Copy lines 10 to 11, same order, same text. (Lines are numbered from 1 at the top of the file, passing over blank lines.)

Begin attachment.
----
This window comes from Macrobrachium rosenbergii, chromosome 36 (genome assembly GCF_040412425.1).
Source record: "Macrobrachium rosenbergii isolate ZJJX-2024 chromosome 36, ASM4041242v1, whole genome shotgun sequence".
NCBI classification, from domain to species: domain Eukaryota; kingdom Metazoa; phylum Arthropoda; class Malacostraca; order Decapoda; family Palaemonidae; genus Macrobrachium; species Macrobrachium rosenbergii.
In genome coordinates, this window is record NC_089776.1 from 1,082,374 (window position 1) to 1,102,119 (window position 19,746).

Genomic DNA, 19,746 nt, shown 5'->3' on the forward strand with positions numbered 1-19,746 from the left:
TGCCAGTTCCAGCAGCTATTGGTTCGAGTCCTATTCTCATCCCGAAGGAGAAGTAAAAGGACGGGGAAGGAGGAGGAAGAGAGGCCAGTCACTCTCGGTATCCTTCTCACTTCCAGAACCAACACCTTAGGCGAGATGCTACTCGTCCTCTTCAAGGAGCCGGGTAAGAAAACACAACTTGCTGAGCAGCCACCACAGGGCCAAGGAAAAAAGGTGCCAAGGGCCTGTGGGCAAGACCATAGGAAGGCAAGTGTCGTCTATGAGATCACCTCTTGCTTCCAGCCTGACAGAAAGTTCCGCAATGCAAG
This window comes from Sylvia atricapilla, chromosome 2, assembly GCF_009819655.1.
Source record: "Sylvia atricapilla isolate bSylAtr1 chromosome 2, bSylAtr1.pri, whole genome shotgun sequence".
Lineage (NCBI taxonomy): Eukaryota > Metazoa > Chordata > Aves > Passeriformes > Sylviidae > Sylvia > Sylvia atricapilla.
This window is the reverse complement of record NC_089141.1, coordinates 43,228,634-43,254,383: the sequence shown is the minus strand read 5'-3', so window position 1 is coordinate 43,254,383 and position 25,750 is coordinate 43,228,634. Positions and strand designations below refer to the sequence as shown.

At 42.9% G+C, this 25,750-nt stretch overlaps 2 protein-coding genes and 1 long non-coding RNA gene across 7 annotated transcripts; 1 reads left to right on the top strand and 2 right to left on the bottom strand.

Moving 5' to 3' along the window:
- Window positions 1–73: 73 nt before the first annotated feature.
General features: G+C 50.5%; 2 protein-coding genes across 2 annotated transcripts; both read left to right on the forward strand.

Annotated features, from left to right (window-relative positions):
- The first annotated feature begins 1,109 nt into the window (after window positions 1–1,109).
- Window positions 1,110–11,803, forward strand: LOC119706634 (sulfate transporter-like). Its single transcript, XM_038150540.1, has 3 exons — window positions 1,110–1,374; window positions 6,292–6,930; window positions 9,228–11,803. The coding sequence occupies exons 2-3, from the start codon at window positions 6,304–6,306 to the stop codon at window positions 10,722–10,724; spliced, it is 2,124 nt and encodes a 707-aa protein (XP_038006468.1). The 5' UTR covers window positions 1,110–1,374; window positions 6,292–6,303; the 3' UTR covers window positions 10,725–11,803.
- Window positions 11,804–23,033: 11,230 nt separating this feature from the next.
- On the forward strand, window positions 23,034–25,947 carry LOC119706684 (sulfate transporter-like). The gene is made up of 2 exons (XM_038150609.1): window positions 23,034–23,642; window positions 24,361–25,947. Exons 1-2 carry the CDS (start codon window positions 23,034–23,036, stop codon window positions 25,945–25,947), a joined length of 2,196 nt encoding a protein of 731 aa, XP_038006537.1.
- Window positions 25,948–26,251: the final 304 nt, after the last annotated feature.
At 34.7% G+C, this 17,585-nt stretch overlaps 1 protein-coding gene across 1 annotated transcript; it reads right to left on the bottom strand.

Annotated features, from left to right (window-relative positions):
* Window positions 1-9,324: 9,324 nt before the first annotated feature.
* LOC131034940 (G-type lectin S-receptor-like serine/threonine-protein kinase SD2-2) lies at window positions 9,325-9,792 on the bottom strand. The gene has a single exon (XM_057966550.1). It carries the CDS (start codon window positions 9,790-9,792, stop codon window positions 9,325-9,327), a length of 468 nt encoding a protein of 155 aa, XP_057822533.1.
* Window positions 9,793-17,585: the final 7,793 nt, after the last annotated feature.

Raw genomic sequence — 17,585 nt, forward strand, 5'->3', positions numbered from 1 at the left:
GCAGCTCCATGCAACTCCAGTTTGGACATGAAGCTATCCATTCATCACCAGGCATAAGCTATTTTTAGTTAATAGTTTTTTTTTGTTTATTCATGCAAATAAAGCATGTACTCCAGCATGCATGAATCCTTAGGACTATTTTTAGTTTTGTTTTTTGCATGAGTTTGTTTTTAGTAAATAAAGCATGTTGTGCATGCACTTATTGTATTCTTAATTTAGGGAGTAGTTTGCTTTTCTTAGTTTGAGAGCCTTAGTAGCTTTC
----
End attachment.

This window is the reverse complement of record NC_089141.1, coordinates 43,228,634-43,254,383: the sequence shown is the minus strand read 5'-3', so window position 1 is coordinate 43,254,383 and position 25,750 is coordinate 43,228,634. Positions and strand designations below refer to the sequence as shown.

At 42.9% G+C, this 25,750-nt stretch overlaps 2 protein-coding genes and 1 long non-coding RNA gene across 7 annotated transcripts; 1 reads left to right on the top strand and 2 right to left on the bottom strand.